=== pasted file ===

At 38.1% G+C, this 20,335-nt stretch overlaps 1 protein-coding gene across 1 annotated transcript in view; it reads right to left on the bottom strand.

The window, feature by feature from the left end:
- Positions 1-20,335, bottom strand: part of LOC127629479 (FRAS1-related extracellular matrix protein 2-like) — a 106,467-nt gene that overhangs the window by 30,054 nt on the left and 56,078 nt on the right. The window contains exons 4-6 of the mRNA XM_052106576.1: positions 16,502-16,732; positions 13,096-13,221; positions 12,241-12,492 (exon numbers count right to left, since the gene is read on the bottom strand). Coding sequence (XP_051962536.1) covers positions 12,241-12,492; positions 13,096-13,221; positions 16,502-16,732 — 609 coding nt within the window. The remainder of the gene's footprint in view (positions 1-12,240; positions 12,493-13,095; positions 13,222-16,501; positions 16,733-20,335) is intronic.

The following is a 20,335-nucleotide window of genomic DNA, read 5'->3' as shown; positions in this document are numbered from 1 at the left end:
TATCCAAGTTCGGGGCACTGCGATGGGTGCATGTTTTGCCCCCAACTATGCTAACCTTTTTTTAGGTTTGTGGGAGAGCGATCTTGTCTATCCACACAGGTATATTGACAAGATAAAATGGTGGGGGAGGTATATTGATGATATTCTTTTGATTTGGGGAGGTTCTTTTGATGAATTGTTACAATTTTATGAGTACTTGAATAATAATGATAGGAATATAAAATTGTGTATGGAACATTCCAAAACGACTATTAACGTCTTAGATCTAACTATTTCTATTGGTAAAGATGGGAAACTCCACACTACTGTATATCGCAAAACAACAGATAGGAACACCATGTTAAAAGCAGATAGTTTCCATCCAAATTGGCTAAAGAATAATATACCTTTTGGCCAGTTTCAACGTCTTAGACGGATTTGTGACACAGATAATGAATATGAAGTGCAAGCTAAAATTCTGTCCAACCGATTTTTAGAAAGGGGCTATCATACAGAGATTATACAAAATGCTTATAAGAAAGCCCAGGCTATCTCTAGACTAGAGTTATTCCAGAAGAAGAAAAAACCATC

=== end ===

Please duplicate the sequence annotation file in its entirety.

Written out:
At 38.1% G+C, this 20,335-nt stretch overlaps 1 protein-coding gene across 1 annotated transcript in view; it reads right to left on the bottom strand.

The window, feature by feature from the left end:
- Positions 1-20,335, bottom strand: part of LOC127629479 (FRAS1-related extracellular matrix protein 2-like) — a 106,467-nt gene that overhangs the window by 30,054 nt on the left and 56,078 nt on the right. The window contains exons 4-6 of the mRNA XM_052106576.1: positions 16,502-16,732; positions 13,096-13,221; positions 12,241-12,492 (exon numbers count right to left, since the gene is read on the bottom strand). Coding sequence (XP_051962536.1) covers positions 12,241-12,492; positions 13,096-13,221; positions 16,502-16,732 — 609 coding nt within the window. The remainder of the gene's footprint in view (positions 1-12,240; positions 12,493-13,095; positions 13,222-16,501; positions 16,733-20,335) is intronic.

The following is a 20,335-nucleotide window of genomic DNA, read 5'->3' as shown; positions in this document are numbered from 1 at the left end:
TATCCAAGTTCGGGGCACTGCGATGGGTGCATGTTTTGCCCCCAACTATGCTAACCTTTTTTTAGGTTTGTGGGAGAGCGATCTTGTCTATCCACACAGGTATATTGACAAGATAAAATGGTGGGGGAGGTATATTGATGATATTCTTTTGATTTGGGGAGGTTCTTTTGATGAATTGTTACAATTTTATGAGTACTTGAATAATAATGATAGGAATATAAAATTGTGTATGGAACATTCCAAAACGACTATTAACGTCTTAGATCTAACTATTTCTATTGGTAAAGATGGGAAACTCCACACTACTGTATATCGCAAAACAACAGATAGGAACACCATGTTAAAAGCAGATAGTTTCCATCCAAATTGGCTAAAGAATAATATACCTTTTGGCCAGTTTCAACGTCTTAGACGGATTTGTGACACAGATAATGAATATGAAGTGCAAGCTAAAATTCTGTCCAACCGATTTTTAGAAAGGGGCTATCATACAGAGATTATACAAAATGCTTATAAGAAAGCCCAGGCTATCTCTAGACTAGAGTTATTCCAGAAGAAGAAAAAACCATC